Apple (AAPL) shares closed at $143.70 today, April 3, near the record high of $144.12 that the stock set on March 29. The stock, a member of my long-term 50 Stocks portfolio, since November 8, 20165, was up 24.07% for 2017 as of the April 3 close. (The shares are up 29.95% since I added them to my 50 Stocks portfolio.)
And the stock looks good to rally further–as long as investors and traders don’t challenge the “long-term super-cycle” story for Apple. If you own Apple, or have been thinking of buying Apple, or just work in an office where people still hang around the coffee machine, you’re familiar with the story. After a lackluster iPhone 7, which left potential buyers less than enthused with a paltry list of new features, Apple, the story goes, is set to blow out the feature offerings on the iPhone 8, the 20th anniversary iPhone, due in the fall of 2017. That will propel Apple to new heights in sales and market share and profits–even though sales of the iPhone 7 and 7Plus have been disappointing.
The next big test of that story, however, is set for April 21 when Samsung’s new Galaxy S8 is scheduled to go on sale. The S8 launch is a big deal for Apple, Apple investors, and Samsung.
Samsung’s Galaxy Note 7 was a debacle. The phone eventually had to be recalled after persistent problems with exploding batteries. Samsung’s smartphone sales fell 8% year over year in the fourth quarter of 2016 and the company lost 2.9 percentage points in market share. That let Apple take over the No. 1 position in global market share in the fourth quarter with 17.9% of the market (up from 12.5% in the third quarter of 2016) to Samsung’s 17.8% share, down from 20% in the third quarter of 2016.
Apple’s gain in market share–to 17.9% from 12.5%–in the course of a quarter is huge. Especially since both Apple and Samsung have been losing market share in China to Chinese manufacturers selling competitively featured smartphones at far lower prices.
That leaves Apple (and Samsung and Chinese smartphone companies such as Huawei (9.5% global market share in the fourth quarter of 2016) and Oppo (6.2% market share)) facing a huge question: How much market share will the S8 be able to claw back for Samsung?
Part of that will depend on the comparative packages of features on the S8 and the iPhone 8. Samsung announced its phone to the press in March so we know what the phone will offer.
And it’s an impressive package.
The screen follows the format of the Galaxy S7 Edge. The new Infinity Display offers a big 5.8-inch screen that curves its way around most of the phone. The home button has been replaced by a touch-sensitive control strip on the bottom of the screen. That change adds to the usable area of the display and is similar to the “Force Touch” and “3D Touch” capabilities of the iPhone. The company has moved the fingerprint sensor to the rear of the phone and the S8 also offers the retinal-scanning capabilities that Samsung debuted on the Note 7. The phone will also offer an improved digital assistant–thanks to Samsung’s purchase last year of Viv, the company originally behind Apple’s Siri. Samsung’s Bixby will make its debut on the S8. Early reviews have said Bixby isn’t as good as Google Assistant (which is also on the S8) and is about as good as Apple’s Siri was a couple of years ago. Samsung, however, says that Bixby will be more “conversational” in its understanding of commands than Siri is. Bixby won’t initially be available except on phones in Korea and the United States. Samsung intends to turn Bixby into a rival to Amazon’s Alexa as a voice interface to everything, but it has a way to go.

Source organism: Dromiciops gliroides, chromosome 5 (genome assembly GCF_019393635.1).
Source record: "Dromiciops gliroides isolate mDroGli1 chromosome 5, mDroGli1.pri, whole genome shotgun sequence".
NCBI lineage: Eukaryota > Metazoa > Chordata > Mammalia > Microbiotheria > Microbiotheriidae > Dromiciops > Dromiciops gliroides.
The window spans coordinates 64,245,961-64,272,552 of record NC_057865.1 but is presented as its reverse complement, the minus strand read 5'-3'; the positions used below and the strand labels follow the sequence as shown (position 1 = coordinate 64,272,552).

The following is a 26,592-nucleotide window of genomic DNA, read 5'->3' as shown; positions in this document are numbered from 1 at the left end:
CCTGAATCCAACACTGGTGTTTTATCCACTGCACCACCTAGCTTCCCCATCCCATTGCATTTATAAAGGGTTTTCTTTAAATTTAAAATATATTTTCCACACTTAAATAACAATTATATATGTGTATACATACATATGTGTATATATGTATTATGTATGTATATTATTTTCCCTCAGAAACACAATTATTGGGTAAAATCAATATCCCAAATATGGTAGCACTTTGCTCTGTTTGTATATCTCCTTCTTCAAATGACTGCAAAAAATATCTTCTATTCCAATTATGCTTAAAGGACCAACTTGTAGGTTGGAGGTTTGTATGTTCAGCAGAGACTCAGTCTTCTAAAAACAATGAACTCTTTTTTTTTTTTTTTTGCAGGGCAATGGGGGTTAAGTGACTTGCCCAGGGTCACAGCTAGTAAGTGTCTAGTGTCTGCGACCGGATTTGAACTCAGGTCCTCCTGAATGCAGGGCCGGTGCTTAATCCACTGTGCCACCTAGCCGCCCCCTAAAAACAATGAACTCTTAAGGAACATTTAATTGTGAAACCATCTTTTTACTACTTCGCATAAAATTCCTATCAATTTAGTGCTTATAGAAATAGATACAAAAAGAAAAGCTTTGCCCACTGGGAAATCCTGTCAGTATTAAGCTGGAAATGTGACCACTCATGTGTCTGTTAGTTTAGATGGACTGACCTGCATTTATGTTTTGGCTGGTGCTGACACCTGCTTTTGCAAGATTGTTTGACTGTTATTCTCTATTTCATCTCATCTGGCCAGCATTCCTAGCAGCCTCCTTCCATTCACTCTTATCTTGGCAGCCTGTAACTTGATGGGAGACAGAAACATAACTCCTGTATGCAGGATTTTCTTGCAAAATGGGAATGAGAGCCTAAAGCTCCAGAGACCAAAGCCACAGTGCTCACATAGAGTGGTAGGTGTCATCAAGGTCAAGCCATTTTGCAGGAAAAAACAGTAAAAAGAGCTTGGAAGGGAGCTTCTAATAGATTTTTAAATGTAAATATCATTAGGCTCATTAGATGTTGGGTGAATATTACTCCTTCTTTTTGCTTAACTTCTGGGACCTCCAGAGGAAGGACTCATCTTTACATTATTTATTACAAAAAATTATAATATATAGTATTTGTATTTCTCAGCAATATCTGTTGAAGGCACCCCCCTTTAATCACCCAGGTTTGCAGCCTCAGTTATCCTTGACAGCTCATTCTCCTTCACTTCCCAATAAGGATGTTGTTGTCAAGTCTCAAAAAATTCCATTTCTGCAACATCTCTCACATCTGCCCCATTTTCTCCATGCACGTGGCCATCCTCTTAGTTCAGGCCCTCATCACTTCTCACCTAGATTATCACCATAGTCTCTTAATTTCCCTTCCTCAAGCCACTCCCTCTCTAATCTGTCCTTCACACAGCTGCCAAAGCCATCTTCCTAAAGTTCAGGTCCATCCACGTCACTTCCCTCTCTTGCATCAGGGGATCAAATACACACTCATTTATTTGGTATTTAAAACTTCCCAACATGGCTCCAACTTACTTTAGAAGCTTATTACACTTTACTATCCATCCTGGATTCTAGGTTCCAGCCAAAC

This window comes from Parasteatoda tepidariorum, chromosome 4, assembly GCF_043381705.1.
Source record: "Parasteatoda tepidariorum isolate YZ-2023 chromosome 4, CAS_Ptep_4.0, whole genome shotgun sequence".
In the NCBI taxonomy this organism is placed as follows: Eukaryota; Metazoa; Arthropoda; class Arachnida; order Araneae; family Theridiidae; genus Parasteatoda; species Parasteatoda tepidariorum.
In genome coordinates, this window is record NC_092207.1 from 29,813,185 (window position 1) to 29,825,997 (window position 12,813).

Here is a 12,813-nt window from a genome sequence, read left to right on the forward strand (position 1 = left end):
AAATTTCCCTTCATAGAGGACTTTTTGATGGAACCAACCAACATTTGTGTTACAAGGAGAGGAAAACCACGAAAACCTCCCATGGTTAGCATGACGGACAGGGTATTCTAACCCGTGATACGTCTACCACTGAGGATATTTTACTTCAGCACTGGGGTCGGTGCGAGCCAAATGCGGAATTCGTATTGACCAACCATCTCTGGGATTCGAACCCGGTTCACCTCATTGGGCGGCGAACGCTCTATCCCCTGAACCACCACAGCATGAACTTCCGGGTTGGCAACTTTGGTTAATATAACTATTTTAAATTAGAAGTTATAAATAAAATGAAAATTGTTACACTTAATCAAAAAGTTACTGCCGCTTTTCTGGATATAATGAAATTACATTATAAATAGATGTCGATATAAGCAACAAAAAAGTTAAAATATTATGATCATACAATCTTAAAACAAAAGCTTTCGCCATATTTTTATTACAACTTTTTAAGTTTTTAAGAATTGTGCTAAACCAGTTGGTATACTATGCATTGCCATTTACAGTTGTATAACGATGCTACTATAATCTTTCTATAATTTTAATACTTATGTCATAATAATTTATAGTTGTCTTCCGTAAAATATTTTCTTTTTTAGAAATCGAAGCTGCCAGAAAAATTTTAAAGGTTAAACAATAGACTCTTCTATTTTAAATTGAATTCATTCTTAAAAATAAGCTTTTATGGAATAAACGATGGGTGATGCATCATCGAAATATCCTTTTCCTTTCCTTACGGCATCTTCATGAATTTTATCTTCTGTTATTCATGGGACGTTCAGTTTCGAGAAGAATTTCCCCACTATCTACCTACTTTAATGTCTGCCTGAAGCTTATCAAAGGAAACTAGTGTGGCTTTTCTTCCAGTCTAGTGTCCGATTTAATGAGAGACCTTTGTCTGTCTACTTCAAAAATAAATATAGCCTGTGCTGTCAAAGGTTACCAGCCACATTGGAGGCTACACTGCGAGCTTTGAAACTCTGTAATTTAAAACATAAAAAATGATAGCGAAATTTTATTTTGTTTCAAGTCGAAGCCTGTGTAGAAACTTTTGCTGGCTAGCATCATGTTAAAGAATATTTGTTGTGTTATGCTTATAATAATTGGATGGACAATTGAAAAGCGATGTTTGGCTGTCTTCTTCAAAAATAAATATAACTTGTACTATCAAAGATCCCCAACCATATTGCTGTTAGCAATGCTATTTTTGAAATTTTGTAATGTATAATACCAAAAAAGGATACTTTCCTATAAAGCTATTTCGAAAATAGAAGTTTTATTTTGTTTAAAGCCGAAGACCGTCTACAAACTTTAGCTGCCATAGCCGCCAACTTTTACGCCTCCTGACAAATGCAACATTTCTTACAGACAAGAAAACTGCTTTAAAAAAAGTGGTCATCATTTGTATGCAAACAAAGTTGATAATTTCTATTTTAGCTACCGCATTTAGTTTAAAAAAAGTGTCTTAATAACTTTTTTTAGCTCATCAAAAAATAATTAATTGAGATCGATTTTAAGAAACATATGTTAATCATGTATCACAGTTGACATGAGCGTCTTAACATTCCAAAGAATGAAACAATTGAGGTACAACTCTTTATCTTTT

On April 21, though, the reviews stop being important and actual sales count. Will potential customers decide that the package is enough to make them rush to buy–especially at a very heady price of $720?
If initial sales figures show that Samsung has a winner, I’d expect to see Apple shares pull back. A winning S8 would deliver market share gains to Samsung–it’s got to do better than the Note 7, right, simply by not exploding)–and it would tell investors and traders something about how much damage the Note 7 disaster did to Samsung in this market in the long run. Launching five months or so before Apple’s iPhone 8, Samsung’s S8 has a chance to build up some momentum in the market ahead of the Apple device.
But there’s another question about Apple and the iPhone 8 that Samsung’s S8 will answer. In recent quarters both Samsung and Apple have faced what looks like resistance from potential smartphone customers over price. Especially in overseas markets such as China. If sales of the S8 seem to be sluggish because of price that too would be a negative for the Apple super-cycle story. We don’t yet know what the iPhone 8 will sell for but it’s sure to be a premium price and some stories have pointed to a $1,000 super-premium edition. Sales of Samsung’s S8 will give us an idea of how much of an issue high prices are likely to be for the iPhone 8.
I don’t see any reason to run for the hills on Apple here. But I would be cautious at the current record price. I’d watch the Samsung news on the first month’s sales for the S8. And I’d also remind myself that super-cycle story or not, the March and June quarters are never especially strong for Apple.